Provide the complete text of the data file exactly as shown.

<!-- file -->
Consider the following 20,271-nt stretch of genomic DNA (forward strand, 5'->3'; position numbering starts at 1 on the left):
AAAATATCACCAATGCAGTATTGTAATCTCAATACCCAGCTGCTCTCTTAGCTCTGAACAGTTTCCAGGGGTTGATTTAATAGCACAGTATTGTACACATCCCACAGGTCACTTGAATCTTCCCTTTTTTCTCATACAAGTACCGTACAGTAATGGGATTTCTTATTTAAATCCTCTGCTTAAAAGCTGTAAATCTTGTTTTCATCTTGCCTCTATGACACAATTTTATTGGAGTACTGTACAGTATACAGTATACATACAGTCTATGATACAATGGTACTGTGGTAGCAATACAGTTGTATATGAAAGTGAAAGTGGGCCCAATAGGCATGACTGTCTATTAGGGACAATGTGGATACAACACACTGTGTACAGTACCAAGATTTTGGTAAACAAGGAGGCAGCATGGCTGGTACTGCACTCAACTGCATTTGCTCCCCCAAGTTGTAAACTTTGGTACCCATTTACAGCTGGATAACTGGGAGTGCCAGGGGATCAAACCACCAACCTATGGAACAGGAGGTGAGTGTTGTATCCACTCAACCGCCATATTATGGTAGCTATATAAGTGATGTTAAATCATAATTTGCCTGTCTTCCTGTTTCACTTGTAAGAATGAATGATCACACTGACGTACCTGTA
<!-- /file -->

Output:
Consider the following 20,271-nt stretch of genomic DNA (forward strand, 5'->3'; position numbering starts at 1 on the left):
AAAATATCACCAATGCAGTATTGTAATCTCAATACCCAGCTGCTCTCTTAGCTCTGAACAGTTTCCAGGGGTTGATTTAATAGCACAGTATTGTACACATCCCACAGGTCACTTGAATCTTCCCTTTTTTCTCATACAAGTACCGTACAGTAATGGGATTTCTTATTTAAATCCTCTGCTTAAAAGCTGTAAATCTTGTTTTCATCTTGCCTCTATGACACAATTTTATTGGAGTACTGTACAGTATACAGTATACATACAGTCTATGATACAATGGTACTGTGGTAGCAATACAGTTGTATATGAAAGTGAAAGTGGGCCCAATAGGCATGACTGTCTATTAGGGACAATGTGGATACAACACACTGTGTACAGTACCAAGATTTTGGTAAACAAGGAGGCAGCATGGCTGGTACTGCACTCAACTGCATTTGCTCCCCCAAGTTGTAAACTTTGGTACCCATTTACAGCTGGATAACTGGGAGTGCCAGGGGATCAAACCACCAACCTATGGAACAGGAGGTGAGTGTTGTATCCACTCAACCGCCATATTATGGTAGCTATATAAGTGATGTTAAATCATAATTTGCCTGTCTTCCTGTTTCACTTGTAAGAATGAATGATCACACTGACGTACCTGTA